Anne K Moore
Photograph Silver Spotted Skipper adult and caterpillar, Hannelore Jenner
Photograph Monarch caterpillars on milkweed, Anne K Moore
Butterflies thrive in sunny gardens where the wind doesn’t blow. Windy hills do not make good butterfly habitat. Quiet, sunny, low-lying meadows with some stones and mud pockets are ideal. If stiff breezes blow through your garden and you want to invite butterflies to visit, now is the time to plant a windscreen. Afterward, add the flowers and plants that keep the adults in the garden.
Windscreens are made up of heavily branched shrubs and evergreen trees whose branches sweep the ground. Add trees to the perimeter that provide caterpillar food as well as cut down on cross currents. Butterflies also need safe places to deposit their eggs, where their young can grow and thrive. For instance, the silver-spotted skipper (Epargyreus clarus) and clouded sulphur (Colias philodice) feed on black locust trees (Robinia pseudoacacia). North Carolina State University has an in-depth chart¹ of butterfly host trees and shrubs along with the zones and habitats in which they will flourish.
Well positioned vines on fences also can be used to cut down on wind flow. Wisteria (our native Wisteria frutescens) and American hops (Humulus lupulus) both feed butterfly larvae. Mourning cloak (Nymphalis antiopa) butterflies lay their eggs on willow, aspen, cottonwood, and elm. Sycamores and willows play host to tiger swallowtail butterflies. Viceroys utilize willow, poplar, and apple trees. The black swallowtail prefers the herb garden where the eggs can hatch and devour dill, fennel, and parsley.
Vegetable gardens are no strangers to butterfly larvae either. Many beans play host to caterpillars, such as the skippers. They wrap themselves in leaves, held together by strings of silk.
These butterflies, up until now, are generalists to some extent. They will feed and thrive on several different plants. Monarch butterflies (Danaus plexippus) and Gulf fritillary (Agraulis vanillae) are the specialists. Monarch caterpillars will feed on only one family of plants, the milkweeds (Asclepias). Gulf fritillary are passionflower feeders. These are the only plants that sustain them. There are many types of asclepias growing throughout the U.S.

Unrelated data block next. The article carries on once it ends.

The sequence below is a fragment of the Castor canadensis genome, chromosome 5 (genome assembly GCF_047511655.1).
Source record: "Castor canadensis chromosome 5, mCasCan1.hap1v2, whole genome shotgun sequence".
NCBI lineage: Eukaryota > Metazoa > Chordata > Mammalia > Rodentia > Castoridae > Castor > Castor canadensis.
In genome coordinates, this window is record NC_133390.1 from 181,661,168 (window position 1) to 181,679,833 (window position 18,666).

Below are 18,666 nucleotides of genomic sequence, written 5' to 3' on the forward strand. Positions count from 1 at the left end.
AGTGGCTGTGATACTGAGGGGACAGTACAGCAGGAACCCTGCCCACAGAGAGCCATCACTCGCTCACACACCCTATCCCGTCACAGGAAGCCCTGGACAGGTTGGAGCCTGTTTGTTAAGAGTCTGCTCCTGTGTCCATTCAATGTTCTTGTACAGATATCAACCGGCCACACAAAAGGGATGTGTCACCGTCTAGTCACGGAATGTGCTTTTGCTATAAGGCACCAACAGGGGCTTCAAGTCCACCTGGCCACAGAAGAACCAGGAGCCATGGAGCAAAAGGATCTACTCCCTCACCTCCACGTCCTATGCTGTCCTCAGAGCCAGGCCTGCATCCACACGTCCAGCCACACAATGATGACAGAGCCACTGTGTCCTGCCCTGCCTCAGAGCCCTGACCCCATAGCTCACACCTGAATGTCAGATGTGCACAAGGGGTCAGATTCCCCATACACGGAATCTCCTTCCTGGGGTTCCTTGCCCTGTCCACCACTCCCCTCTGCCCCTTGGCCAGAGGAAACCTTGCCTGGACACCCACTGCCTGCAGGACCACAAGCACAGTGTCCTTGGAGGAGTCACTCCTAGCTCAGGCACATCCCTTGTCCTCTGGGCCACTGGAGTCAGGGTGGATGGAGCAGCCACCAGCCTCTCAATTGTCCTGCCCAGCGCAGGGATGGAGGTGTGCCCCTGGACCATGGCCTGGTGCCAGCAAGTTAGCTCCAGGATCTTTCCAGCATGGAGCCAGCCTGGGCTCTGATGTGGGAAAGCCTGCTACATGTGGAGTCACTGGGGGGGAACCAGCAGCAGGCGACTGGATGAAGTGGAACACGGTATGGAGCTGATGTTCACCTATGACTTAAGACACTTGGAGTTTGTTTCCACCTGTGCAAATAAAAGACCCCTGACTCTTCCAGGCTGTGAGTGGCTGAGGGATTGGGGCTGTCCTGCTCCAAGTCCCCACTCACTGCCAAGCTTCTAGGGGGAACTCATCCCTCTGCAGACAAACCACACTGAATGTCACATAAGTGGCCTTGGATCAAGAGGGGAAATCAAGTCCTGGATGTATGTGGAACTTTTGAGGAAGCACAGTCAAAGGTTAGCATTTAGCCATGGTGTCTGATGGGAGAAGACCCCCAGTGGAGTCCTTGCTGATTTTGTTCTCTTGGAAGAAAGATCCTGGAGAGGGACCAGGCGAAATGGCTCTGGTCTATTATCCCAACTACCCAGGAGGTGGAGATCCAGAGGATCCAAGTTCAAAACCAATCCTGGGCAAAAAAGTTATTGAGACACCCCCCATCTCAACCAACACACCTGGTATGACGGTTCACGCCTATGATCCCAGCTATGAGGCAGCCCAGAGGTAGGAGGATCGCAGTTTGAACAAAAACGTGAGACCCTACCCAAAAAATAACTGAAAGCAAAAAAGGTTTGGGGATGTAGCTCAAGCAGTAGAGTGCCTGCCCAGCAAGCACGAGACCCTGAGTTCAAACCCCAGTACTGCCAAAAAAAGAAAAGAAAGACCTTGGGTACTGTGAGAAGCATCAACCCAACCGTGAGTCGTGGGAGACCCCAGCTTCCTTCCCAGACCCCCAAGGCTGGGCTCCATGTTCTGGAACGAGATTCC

In your area, you might be able to grow one or more of these milkweeds: Common milkweed (Asclepias syriaca) and (Asclepias tuberosa), tropical milkweed (Asclepias curassavica) often grown as an annual, and swamp milkweed (Asclepias incarnata). As far as the passionflower, or Maypop as it is sometimes called (Passiflora incarnata), is concerned, grow it carefully. It can become invasive in some areas of the country, even though it is a native vine.
Remember to build your butterfly habitat in a sunny area, free from wind and pesticides. Native trees, shrubs, and flowers are the best hosts for your visitors. If you just plant flowers, you will have some butterflies. If you provide food for their young, butterflies will dance in your garden, filling it with airy beauty.
Spring ephemerals are some of the first plants to flower in the early spring long before most trees leaf out. They tend not to like the heat and will quickly disappear if temperatures get above 80 degrees. Spring ephemerals leaf out, bloom, go to seed, spread themselves about and then enter dormancy; they don't really die. All this happens in a two-month period, making them some of the most efficient of the flowering plants. That is what makes these plants so very special.
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